Astra MkII and SFDR :- India’s next Silver bullets in the air?
After recent Aerial clash with Pakistan, there is a mad rush to procure next-generation air to air missiles from various countries to arm them on front line fighter jets like Su-30MKI, Mig-29 and Mirage-2000 with Western, Indian and Russian developed even though no such urgency has been shown to expedite development of local indigenous programs in the first place.
A successor to Astra Mk1 will be Astra MkII which has been on drawing board for some time but due to the slow pace of development phase which bogged down Mk1 program, it is likely to have shorter developmental trials due to missile system carrying forward many of the systems which have already been developed. IAF and DRDO are yet working out technicalities of Astra MkII program it’s more or less confirmed that it will have longer range and will have additional capabilities making it a vital air-to-air dominance arsenal of IAF in near future.
Astra mk2 will be using dual pulse rocket motor(cheap alternative of ramjet) which will boost it range to 125km if launched from 12km altitude and will gradually increase the NEZ (no escape zone) of the missile. Astra will be the mainstay of Indian airforce and Navy A2A missile arsenal in the future.
Present Astra Mk1 has a non-classified range of 75-80km and proposed Astra Mk2 was convinced as a newer version of the missile system developed to compliment each other. Since Astra Mk2 was supposed to be an Extended Range version of the baseline Astra Mk1 which utilized proven technology derived from the Mk1 program it had additional fuel space for the propulsion system to achieve extended range. Astra Mk1 and Astra Mk2 could have provided a superior war-fighting capability for the Indian air force while working in tandem and as an alternative to the import which now IAF is seeking.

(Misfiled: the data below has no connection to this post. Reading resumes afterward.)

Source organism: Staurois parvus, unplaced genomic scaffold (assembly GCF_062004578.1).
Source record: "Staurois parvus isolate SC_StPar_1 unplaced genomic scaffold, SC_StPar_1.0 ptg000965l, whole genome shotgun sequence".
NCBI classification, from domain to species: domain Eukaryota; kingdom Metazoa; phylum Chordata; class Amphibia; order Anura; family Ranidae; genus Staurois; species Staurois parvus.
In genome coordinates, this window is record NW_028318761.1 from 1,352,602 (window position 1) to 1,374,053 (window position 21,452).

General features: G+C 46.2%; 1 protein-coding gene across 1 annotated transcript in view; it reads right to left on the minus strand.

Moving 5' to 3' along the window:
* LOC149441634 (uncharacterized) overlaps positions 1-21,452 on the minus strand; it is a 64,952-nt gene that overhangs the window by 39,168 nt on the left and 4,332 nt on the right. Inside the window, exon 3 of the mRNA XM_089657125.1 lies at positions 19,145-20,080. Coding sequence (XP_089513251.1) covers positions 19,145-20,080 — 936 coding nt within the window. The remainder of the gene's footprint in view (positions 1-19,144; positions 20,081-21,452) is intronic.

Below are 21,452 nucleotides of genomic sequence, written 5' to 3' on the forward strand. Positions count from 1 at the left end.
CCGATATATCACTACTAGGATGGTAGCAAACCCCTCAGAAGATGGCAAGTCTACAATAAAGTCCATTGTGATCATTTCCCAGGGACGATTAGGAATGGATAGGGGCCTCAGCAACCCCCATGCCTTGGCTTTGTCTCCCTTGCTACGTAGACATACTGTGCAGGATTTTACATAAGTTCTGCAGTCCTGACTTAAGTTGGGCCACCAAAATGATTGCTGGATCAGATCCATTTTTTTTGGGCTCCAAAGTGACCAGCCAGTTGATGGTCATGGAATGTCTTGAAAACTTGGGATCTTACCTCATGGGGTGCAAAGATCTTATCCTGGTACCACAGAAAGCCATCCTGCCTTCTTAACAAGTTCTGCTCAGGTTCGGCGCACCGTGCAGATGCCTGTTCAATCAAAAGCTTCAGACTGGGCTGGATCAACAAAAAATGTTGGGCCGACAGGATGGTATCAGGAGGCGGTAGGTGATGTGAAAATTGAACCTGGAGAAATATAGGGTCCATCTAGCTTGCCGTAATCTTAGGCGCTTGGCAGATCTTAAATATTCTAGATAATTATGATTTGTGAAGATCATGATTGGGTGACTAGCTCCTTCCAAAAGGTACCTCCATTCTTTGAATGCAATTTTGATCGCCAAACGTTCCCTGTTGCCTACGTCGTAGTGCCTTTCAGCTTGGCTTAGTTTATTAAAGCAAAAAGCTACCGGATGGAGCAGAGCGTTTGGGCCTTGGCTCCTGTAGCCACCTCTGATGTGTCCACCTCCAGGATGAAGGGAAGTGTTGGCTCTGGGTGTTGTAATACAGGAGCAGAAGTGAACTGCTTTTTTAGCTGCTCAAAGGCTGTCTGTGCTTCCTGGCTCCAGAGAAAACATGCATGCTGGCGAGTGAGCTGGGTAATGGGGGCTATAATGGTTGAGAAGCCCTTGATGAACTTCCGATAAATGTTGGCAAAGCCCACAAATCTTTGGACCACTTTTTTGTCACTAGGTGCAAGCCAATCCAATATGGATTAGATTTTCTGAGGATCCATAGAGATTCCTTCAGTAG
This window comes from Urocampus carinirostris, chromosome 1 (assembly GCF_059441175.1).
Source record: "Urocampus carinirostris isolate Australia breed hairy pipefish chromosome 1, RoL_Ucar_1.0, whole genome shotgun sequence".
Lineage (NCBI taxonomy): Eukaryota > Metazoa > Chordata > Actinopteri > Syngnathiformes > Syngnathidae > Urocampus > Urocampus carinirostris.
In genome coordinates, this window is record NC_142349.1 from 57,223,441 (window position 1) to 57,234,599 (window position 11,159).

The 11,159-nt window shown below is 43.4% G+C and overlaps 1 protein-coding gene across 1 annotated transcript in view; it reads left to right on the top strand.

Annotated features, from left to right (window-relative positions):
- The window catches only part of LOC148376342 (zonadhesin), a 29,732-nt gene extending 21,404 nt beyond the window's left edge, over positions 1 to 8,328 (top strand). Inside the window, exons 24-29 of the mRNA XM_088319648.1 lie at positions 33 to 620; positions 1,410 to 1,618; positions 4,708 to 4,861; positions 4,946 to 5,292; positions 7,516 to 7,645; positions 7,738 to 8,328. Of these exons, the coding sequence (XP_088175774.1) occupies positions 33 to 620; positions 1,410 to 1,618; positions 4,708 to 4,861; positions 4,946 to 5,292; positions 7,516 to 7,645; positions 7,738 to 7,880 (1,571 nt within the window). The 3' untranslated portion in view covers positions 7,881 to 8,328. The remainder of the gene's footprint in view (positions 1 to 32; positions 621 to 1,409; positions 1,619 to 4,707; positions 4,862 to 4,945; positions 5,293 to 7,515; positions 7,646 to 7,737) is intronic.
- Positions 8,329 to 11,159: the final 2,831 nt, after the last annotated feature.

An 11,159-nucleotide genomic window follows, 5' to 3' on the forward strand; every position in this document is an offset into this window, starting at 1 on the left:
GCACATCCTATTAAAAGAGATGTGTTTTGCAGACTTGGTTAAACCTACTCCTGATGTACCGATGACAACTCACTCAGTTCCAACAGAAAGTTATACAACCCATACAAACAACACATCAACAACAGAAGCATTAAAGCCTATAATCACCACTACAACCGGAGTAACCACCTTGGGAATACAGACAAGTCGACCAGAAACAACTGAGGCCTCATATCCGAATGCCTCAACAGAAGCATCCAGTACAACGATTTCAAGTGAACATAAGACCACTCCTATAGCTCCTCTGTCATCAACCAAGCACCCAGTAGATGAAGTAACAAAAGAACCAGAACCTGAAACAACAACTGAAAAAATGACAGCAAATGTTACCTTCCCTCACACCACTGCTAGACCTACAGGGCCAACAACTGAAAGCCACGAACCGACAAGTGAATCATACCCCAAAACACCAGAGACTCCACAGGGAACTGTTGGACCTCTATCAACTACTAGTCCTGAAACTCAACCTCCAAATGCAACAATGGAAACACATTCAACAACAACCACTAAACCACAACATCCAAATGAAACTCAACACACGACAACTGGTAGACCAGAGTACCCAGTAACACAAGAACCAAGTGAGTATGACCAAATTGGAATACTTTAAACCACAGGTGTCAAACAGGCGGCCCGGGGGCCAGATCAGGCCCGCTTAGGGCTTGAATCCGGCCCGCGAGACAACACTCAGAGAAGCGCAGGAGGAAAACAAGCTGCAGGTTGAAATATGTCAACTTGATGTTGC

Yet we saw DRDO starting developmental trials of Solid Fuel Ducted Ramjet (SFDR) first than that of MkII? Well, development of the ramjet motor and sustained long-range flight in the air while pulling 30-40gs required deeper research and studies due to high thrust levels provided by the ramjet propulsion which needs to be channeled properly so that it can sustain Mach 4 speed from launch till it hits its target and also enforces a no-escape zone.
Astra Mk-1 program suffered from the inflight performance due to instability at high speeds leading to considerable delays in the program and almost whole missile design had to be redone to fix flight trajectory issues that took years to perfect. Ramjet over conventional motor could have cropped up similar issues but this time DRDO roped in Russia’s Vympel JSC company which had carried out studies a few decades back to mate a ramjet motor on its famous R-77 BVRAAM derivate but couldn’t execute the program for unknown reasons and was happy to help India for technical collaboration in lieu of funding.
Solid Fuel Ducted Ramjet tactical Air launched Missile is a new breed of an Air-to-Air missile which India has been jointly developing with good friend Russia. SFDR aka Astra-2 is India’s first at Next generation beyond-visual-range air-to-air missile (BVRAAM) which will incorporate booster-ram jet sustainer propulsion system, which will propel new missile in the sameclass as MBDA’s Meteor beyond-visual-range air-to-air missile.
The missile flew in its intended trajectory at a speed of Mach 3 (thrice the speed of sound) and performed as expected perfectly validating the new indigenous technology. “It was a booster phase test of the missile and the mission was a major milestone for the strategic missile
The Defence Research and Development Organisation (DRDO) which was in charge of developing Astra Mk1 AAM had planned a successor which was still supposed to use a solid propellant which included improvements capability such has increased in excess of 100 km and LOBL (look down shoot/down-look capability ) and LOAL modes of operations with improved two way secure data link system .
With the Indian Air Force operating 600 to 700 fighter aircraft, there will be a need for several thousand Astra missiles. With air-to-air missiles costing in the region of $2 million each, the Astra will provide major business opportunities to Indian firms.